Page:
Robbie Burns told me there would be weeks like this when the best-laid plans of mice and men would fall victim to the unexpected. And some lesser mortal made the point that the show and the weekly column must go on.
The plan? Review Spring Awakening Thursday at the Blue Barn, then catch Happy Days at the Chanticleer Community Theater in Council Bluffs. Troubled teens, than back to the ‘50s, as the headline promised.
Well, a cast member’s illness knocked out the Thursday performance at the Barn, and instead of catching either musical on Friday, I caught a cold accompanied by a cough that would have ruined the evening for anyone near me. Same problem Saturday, exacerbated by the fact that the Barn didn’t schedule a Sunday performance.
The big beneficiary turned out to be Chanticleer which won a daily review on Saturday instead of the expected review of the Barn musical.
And Cold Cream prospects that would be been pushed aside for reviews of Spring Awakening and Happy Days now make the column. For example, I’d felt some frustration that I wouldn’t have room to again celebrate the 21 and Over series at the Omaha Community Playhouse.
This time resident director Amy Lane turned the Howard Drew space over to Cathy Hirsch and her Candy Project for Homemade Fusion, a song cycle by Michael Kooman and Christopher Dimond. I’m writing this on Mother’s Day and that may be the reason that I’m reminded of my mother’s regular amazement that performers could remember all those lines.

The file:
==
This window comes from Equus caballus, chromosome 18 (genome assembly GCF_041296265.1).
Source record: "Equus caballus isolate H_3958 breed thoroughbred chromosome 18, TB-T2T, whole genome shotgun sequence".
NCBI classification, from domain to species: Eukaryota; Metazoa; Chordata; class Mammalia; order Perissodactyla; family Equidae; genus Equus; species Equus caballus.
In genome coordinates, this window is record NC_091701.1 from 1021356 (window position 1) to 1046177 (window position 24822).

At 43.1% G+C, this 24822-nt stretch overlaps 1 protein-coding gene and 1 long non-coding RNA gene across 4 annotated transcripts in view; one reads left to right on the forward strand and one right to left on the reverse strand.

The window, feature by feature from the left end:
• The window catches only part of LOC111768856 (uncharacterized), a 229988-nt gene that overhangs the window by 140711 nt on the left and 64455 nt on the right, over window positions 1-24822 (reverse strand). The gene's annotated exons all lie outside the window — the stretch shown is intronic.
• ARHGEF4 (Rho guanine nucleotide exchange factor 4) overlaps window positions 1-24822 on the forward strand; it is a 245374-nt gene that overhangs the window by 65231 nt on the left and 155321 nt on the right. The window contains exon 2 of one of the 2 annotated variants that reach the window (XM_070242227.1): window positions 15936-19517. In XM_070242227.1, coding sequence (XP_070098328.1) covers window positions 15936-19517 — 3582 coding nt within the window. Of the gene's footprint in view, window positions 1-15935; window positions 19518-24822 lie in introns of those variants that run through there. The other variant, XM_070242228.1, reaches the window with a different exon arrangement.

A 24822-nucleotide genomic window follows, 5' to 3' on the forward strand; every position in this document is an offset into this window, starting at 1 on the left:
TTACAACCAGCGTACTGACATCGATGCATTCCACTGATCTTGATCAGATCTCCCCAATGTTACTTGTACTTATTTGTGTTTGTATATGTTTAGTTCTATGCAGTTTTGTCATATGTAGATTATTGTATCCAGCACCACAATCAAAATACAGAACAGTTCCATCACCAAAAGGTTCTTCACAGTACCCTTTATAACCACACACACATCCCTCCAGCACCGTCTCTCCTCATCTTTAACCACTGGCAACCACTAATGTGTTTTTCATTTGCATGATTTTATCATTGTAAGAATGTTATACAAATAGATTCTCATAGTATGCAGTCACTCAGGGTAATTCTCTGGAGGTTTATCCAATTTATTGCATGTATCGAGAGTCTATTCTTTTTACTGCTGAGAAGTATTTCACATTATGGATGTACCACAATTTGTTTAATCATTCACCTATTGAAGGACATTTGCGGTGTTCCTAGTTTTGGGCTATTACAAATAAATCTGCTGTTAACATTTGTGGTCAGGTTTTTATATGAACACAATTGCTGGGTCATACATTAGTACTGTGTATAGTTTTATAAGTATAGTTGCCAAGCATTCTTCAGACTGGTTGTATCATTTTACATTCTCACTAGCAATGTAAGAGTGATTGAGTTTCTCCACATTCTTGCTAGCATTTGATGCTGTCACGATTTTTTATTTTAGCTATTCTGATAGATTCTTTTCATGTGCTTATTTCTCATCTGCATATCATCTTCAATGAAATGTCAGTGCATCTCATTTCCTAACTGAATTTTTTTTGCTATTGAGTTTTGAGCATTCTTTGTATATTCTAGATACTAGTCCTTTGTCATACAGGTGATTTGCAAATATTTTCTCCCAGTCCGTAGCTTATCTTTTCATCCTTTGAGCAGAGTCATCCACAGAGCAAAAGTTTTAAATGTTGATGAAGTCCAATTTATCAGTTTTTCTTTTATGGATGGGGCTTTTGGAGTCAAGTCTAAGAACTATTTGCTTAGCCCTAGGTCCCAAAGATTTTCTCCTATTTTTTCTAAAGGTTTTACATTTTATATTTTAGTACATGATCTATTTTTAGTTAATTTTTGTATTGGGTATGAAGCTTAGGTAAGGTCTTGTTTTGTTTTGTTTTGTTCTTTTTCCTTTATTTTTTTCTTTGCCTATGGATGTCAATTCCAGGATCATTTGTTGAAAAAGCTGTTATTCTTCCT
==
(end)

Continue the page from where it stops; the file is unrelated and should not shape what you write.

In this case, it was my amazement on hearing so many songs I’d never heard before and understanding all the lyrics first time around. Thanks to director-singer Hirsch and 10 other vocalists, all 15 songs, from the opening “I Will Be Me,” to the finale, came across lucidly, allowing full appreciation of both the art and the artists.
It’s a great mix of bawdy humor—especially “To Excess,” with Steve Krambeck as a cheerful stalker, and Homero Vela with the title tune about self-pleasuring, and just plain funny material such as Megan McGuire’s “Oh Henry!” and DeAnna Langabee’s “Random Black Girl.” But the more dramatic songs, from Sam Hartley singing “Lucy’s Laugh” to Roderick Cotton’s “Walking Without You” made even greater impact.
The consistency of this series bodes well for its season finale, Passion Play by Sarah Ruhl on June 18.
Meanwhile, you have more chances to catch the Barn and Chanticleer musicals, and I’ll write about them later. But this Thursday at 8 p.m. will be your only chance to see Skullsketch the Musical, an Andrew McGreevy creation at the Pizza Shoppe in Benson.
Cold Cream looks at theater in the metro area. Email information to firstname.lastname@example.org.